On November 3, UNIST announced that the School of Liberal Arts Research Center successfully organized an international colloquium on the theme of “Liberal Arts Education in the Era of Artificial Intelligence (AI): Challenges and Opportunities.”
Esteemed education experts from Nanyang Technological University (NTU), the Hong Kong University of Science and Technology (HKUST), the Gangju Institute of Science and Technology (GIST), and the University of Ulsan attended the event. The purpose of the colloquium was to engage in discussions revolving around ethics, policies, and the mission of liberal arts education in a technologically advanced society.
Jinsook Choi, Head of the School of Liberal Arts (SLA) at UNIST, expressed the challenges faced by the University of Science and Technology in recruiting and nurturing talents due to a decline in the school-age population and the prevalence of the “university craze.” She further emphasized the crisis brought about by the emergence of generative AI and emphasized the need to view it as an opportunity to cultivate next-generation talent.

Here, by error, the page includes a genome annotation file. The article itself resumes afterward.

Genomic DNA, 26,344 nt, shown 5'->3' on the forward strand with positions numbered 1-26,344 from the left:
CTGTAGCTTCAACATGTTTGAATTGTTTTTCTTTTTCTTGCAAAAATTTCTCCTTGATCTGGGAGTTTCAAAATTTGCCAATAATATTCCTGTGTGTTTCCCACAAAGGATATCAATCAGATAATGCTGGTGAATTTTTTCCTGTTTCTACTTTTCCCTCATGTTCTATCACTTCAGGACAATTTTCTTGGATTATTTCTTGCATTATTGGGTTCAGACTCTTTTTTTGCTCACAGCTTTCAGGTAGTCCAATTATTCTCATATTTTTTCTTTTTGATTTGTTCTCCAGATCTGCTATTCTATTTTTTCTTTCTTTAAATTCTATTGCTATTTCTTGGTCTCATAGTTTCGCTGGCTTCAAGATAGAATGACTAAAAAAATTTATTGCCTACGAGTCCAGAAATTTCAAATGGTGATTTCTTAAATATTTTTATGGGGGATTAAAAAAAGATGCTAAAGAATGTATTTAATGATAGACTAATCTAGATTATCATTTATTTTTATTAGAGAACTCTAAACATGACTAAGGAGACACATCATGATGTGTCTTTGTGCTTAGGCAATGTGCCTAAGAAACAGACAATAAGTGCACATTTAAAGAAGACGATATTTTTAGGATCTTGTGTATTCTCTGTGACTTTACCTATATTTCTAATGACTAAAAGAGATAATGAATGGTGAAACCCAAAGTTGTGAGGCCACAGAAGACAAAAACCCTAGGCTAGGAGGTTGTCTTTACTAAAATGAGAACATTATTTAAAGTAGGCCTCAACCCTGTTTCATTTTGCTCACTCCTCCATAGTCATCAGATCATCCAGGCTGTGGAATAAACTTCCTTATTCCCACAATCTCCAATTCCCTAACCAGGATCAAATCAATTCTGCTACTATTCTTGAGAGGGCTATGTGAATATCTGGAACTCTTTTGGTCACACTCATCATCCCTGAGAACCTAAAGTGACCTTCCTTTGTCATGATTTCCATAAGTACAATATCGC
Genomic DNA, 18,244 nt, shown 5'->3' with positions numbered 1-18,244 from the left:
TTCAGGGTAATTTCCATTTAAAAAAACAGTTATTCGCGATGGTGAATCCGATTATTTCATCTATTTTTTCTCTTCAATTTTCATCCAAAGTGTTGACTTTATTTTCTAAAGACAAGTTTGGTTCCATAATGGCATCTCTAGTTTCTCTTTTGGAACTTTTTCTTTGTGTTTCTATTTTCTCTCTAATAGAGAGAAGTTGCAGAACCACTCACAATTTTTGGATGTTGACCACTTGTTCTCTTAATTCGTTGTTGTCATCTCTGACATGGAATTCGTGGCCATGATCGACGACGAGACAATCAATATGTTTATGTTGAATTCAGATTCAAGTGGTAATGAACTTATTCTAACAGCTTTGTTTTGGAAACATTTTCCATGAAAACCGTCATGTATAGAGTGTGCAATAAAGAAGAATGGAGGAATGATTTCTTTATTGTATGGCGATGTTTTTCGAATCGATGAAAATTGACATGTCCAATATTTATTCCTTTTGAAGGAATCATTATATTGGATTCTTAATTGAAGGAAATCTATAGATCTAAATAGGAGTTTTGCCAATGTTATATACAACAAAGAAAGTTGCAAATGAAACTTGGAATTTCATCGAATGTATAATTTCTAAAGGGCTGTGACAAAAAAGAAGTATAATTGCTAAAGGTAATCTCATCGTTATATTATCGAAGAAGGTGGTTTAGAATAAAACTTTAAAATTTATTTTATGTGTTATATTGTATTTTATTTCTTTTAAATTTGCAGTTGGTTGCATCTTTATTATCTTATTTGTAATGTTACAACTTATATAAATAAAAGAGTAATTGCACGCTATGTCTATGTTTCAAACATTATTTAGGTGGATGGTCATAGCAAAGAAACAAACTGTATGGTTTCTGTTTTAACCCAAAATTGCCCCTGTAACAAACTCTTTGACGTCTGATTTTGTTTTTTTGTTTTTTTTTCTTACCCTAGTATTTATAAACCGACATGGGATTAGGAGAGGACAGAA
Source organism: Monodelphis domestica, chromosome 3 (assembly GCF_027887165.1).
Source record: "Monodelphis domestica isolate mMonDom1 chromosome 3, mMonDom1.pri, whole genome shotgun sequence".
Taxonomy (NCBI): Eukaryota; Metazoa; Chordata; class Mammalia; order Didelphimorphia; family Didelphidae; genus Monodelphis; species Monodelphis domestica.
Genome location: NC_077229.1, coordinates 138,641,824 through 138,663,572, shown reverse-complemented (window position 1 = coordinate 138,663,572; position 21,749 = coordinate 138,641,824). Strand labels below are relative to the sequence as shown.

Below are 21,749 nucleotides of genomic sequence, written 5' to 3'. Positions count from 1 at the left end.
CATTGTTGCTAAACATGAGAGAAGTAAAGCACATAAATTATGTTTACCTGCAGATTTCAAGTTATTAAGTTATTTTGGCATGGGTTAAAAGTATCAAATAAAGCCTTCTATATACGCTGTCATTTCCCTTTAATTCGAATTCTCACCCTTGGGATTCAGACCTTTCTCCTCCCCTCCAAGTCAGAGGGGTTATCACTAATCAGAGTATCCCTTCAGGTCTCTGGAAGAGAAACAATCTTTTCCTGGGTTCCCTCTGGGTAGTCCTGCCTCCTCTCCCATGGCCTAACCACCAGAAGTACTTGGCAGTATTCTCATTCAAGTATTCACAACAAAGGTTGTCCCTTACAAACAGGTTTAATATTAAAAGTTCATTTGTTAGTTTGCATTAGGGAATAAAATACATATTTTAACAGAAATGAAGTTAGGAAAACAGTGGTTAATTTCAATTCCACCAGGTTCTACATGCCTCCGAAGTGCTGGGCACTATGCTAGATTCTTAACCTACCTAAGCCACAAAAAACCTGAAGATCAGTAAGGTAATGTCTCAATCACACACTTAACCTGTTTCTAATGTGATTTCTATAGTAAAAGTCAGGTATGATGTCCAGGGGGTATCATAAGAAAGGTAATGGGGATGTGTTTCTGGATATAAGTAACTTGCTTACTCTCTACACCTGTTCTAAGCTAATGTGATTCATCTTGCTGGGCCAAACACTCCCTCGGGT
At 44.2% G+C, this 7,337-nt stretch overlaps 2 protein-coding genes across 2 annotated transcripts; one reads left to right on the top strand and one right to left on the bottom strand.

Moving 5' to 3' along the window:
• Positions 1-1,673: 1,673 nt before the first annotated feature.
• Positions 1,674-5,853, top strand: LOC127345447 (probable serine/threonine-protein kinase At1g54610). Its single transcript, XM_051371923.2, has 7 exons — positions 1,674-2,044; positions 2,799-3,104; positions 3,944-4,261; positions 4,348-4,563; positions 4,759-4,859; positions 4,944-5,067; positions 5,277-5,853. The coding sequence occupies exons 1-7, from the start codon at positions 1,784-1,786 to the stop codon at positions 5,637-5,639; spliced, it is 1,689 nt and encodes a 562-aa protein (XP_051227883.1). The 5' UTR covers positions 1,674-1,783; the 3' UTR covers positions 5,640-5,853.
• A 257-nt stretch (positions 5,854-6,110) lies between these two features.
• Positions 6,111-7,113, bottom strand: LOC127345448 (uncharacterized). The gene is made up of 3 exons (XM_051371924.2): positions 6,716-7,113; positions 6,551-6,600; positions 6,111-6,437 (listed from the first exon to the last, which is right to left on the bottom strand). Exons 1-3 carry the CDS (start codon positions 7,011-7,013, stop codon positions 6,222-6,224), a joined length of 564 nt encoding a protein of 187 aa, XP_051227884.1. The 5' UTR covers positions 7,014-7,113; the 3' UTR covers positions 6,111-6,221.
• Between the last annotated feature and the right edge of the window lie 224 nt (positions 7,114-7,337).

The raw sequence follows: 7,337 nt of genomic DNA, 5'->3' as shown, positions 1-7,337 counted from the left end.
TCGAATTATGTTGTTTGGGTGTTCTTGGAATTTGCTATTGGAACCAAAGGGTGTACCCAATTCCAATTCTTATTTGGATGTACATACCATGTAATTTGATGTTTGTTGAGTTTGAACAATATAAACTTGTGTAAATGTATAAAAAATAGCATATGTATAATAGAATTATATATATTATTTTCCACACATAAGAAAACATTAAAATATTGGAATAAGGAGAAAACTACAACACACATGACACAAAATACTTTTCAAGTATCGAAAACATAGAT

Vice President Jaiyong Lee of UNIST delivered a keynote speech, emphasizing the importance of equipping college students with new competencies and adaptable thinking to keep pace with the rapidly evolving technologies and prepare for an uncertain future labor market. He urged universities to actively promote future-oriented knowledge and skills through liberal arts education.
The speakers at the colloquium agreed that the advent of generative AI technology poses a challenge to the fundamental role of liberal arts education, but also presents an opportunity to foster students’ creativity, critical thinking, and ethical reasoning abilities.
During a roundtable discussion, involving faculty members from the science and engineering departments at UNIST, participants shared their insights on university education as a whole. They acknowledged the impact of advanced technologies, such as the commercialization of generative AI, on the changing landscape of higher education. The discussion revolved around defining the educational direction and purpose that universities should pursue in order to nurture next-generation talent. It was unanimously agreed that expanding the horizons of science and engineering students through liberal arts education is a pressing need.
Jinsook Choi, Head of the School of Liberal Arts (SLA) at UNIST, expressed the intention to use this colloquium as a stepping stone for ongoing discussions on “education for science and engineering talents” with educators from both domestic and international institutions. The aim is to foster academic and educational exchanges in the field.
The event took place at Market Hall in the UNIST University-Industry Cooperation Building on November 2, 2023.